I’m writing this having just packed my suitcase in preparation for leaving Kuala Lumpur. There are two bags on the floor of the hotel; one is my case, and the other is a bag of things to leave behind. Having a mere 100 litres and approximately 20 kilogrammes to fit your entire life into, plus any additional life you pick up along the way, is great for encouraging minimalist behaviour. If an item of clothing or a pair of shoes are not pulling their weight, they get left behind, and most of the things in my luggage I could bare to loose. If I buy, say, a new sweatshirt (that is completely beautiful and that cannot be bought in the UK yet) then something else has to be jettisoned to make room.
All this streamlining has got me thinking about my wardrobe back home. A bulging, awkward behemoth that always needs clearing out and that seems to contain a lot of sentimental pieces that I just don’t wear anymore. This is not helped by my sewing habits, as when I’m in the mood to create I can be quite prolific and generate new garments faster than I can clear out old ones. But the benefit of having some geographic space between me and most of my stuff is the chance for some dispassionate thinking, and at the moment I am planning to have a complete clean sweep. I need to apply the suitcase principles to my closet. Once that is done, I can start on the infinitely more fun process of planning what garments, both bought and handmade, will be worthy to fill the space.
In 2014 focussed a lot of my time on a small handful of patterns, which were fantastic for developing and practising my skills, but not so great for creating a diverse and interesting closet. So for 2015 I want to shake up my list. My new rule is that I cannot return to a tried a tested pattern until I have sewn something different. It doesn’t have to be more challenging necessarily, just different. I’ve been eyeing up a few easy t-shirt patterns, and so far the Grainline Scout has caught my eye. Given how much I love my t-shirts, I’m a little embarrassed that it took me this long to search for a pattern I wanted to try! Stepping the difficulty up a notch, I want to tackle the Archer shirt, also from Grainline. I love my shirts long, oversized and loose, and I reckon Archer in a light white cotton could definitely be my baby.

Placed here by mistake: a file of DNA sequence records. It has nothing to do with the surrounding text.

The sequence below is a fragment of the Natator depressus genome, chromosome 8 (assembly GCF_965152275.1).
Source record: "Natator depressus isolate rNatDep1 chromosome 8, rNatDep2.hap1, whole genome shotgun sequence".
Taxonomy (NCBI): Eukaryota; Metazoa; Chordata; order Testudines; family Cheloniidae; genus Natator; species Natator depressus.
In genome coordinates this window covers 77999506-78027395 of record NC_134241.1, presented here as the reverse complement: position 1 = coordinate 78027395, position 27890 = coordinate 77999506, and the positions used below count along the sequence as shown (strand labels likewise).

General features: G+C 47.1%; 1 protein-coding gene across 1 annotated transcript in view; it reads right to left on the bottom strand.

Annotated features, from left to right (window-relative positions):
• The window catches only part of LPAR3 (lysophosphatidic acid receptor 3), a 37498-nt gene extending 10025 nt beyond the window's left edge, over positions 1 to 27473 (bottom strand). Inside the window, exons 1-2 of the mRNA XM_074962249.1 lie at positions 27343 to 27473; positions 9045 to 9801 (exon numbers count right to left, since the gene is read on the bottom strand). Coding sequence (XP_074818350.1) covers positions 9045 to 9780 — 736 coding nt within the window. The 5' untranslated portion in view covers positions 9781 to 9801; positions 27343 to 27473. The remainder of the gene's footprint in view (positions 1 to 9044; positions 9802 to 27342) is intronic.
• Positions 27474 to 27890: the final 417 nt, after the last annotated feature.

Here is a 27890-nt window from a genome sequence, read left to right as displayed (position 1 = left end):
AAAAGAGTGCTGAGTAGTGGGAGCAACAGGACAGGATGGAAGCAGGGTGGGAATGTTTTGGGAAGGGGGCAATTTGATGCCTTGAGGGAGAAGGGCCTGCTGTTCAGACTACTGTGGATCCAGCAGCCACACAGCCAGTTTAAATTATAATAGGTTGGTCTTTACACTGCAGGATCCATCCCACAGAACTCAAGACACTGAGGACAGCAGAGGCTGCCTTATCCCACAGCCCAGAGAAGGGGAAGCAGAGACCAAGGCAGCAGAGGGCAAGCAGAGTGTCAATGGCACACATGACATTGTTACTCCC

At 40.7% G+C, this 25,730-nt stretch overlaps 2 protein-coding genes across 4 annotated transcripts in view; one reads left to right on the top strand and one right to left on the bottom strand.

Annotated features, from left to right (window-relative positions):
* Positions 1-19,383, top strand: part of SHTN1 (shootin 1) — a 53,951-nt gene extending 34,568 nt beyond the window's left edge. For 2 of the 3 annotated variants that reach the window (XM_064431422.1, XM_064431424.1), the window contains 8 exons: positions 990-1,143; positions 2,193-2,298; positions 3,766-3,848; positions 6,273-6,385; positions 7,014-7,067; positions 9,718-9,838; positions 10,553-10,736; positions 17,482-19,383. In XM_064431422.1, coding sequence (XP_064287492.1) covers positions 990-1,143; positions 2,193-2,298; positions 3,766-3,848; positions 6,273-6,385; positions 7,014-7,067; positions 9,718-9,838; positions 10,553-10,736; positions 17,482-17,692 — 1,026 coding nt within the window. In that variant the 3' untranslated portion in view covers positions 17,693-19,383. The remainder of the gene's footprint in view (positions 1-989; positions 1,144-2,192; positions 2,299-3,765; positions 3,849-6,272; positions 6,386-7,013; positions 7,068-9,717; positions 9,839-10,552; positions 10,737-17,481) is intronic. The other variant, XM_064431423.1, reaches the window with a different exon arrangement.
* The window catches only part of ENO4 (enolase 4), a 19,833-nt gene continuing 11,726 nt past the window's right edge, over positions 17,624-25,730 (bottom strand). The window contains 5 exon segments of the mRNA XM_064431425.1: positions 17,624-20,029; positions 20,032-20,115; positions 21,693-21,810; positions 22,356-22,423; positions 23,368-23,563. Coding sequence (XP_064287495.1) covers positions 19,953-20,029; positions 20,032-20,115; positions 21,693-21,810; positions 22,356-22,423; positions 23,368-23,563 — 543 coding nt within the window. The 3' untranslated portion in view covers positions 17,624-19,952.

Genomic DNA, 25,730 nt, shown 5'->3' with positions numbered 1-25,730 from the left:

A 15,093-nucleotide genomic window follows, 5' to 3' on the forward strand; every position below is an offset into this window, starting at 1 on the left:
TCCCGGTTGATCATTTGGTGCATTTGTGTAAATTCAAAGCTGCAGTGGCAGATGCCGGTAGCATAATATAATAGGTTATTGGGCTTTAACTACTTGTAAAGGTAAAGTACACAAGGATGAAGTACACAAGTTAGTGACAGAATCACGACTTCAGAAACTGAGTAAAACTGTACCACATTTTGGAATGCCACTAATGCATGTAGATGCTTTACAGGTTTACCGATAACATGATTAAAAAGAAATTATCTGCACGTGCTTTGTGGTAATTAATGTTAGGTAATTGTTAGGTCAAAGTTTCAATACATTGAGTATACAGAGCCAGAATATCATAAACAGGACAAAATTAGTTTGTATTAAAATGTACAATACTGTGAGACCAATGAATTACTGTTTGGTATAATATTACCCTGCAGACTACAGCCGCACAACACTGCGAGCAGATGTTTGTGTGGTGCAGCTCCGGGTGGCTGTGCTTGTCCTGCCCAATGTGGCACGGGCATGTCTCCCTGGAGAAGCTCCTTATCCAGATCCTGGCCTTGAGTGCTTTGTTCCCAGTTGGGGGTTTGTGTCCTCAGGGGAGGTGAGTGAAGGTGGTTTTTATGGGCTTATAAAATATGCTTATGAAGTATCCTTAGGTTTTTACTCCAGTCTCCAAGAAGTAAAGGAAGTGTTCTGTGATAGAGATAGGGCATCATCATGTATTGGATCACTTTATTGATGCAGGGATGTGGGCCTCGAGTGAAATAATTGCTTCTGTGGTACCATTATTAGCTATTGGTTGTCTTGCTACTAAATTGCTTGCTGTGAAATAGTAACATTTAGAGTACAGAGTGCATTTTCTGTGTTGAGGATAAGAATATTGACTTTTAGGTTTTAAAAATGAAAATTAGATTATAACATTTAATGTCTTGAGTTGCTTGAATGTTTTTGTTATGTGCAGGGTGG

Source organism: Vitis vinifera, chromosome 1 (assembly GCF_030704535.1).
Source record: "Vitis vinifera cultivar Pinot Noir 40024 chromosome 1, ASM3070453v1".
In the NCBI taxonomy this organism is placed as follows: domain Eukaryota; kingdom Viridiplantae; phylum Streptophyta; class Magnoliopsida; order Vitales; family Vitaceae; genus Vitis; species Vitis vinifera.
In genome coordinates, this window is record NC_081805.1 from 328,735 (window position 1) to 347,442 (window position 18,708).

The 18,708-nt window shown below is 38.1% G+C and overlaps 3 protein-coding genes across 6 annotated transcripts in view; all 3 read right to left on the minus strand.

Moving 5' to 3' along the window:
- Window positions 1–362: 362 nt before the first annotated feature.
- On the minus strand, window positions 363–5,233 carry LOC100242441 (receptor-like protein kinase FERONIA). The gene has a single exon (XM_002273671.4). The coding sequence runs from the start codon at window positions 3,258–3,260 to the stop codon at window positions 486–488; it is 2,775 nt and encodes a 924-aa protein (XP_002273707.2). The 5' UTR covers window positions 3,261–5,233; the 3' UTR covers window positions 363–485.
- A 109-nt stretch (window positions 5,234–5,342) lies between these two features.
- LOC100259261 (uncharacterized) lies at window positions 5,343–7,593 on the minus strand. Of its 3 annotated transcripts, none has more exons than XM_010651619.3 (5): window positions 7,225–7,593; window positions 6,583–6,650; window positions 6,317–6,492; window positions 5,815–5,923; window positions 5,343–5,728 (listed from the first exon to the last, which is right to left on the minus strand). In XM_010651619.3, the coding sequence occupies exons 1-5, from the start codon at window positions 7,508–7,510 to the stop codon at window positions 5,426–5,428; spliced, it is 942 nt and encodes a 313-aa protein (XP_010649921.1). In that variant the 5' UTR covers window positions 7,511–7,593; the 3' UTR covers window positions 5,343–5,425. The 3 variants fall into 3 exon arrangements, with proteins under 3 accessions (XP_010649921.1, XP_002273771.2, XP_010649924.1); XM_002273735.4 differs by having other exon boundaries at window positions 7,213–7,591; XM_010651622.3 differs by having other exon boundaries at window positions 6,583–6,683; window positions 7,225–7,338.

Merchant and Mills have also caught my eye with their modern, minimalist style (and their selection of fabrics is totally swoonworthy). Their 101 Trousers need to be in my closet, and look like a fun weekend project to shake things up, as does the Trapeze dress.
But tackling some more challenging projects was top of my list of plans for the new year. I want to make a coat. And because I don’t like to do anything the easy way, three different patterns have all captured my heart simultaneously. First up, the Mai Zip jacket from Named Patterns. I love the contrast sleeve suggestion, and the zips. I’d quite like to make the jacket all in one colour, but use different textured fabrics for the body and sleeves. I’ve also fallen in a big way for the Havala parker coat, also Named, which features a pretty natty drawstring waist detail. Both of these patterns appeal to the sporty, relaxed side of my style that pairs skate shoes with tailoring and only owns one pair of heels.
All of this deep thinking, which mostly happened during an attack of jet lag last night, was prompted by the publication of Grainline’s new pattern, the Cascade duffel coat. One look at this pattern and visions of it made up in navy or grey (hey, it’s me, and these are my jams) danced through my head. After this I started jotting down all the patterns that I want to try, and from there to having serious de-cluttering fantasies.
At the moment I limited to dreaming and scribbling in my note book, and although we still have two and a half months on the road a part of me is pretty excited about making a start when I get home!
Have you ever made any of these patterns? Let me know how you got on and whether you have any tips and tricks!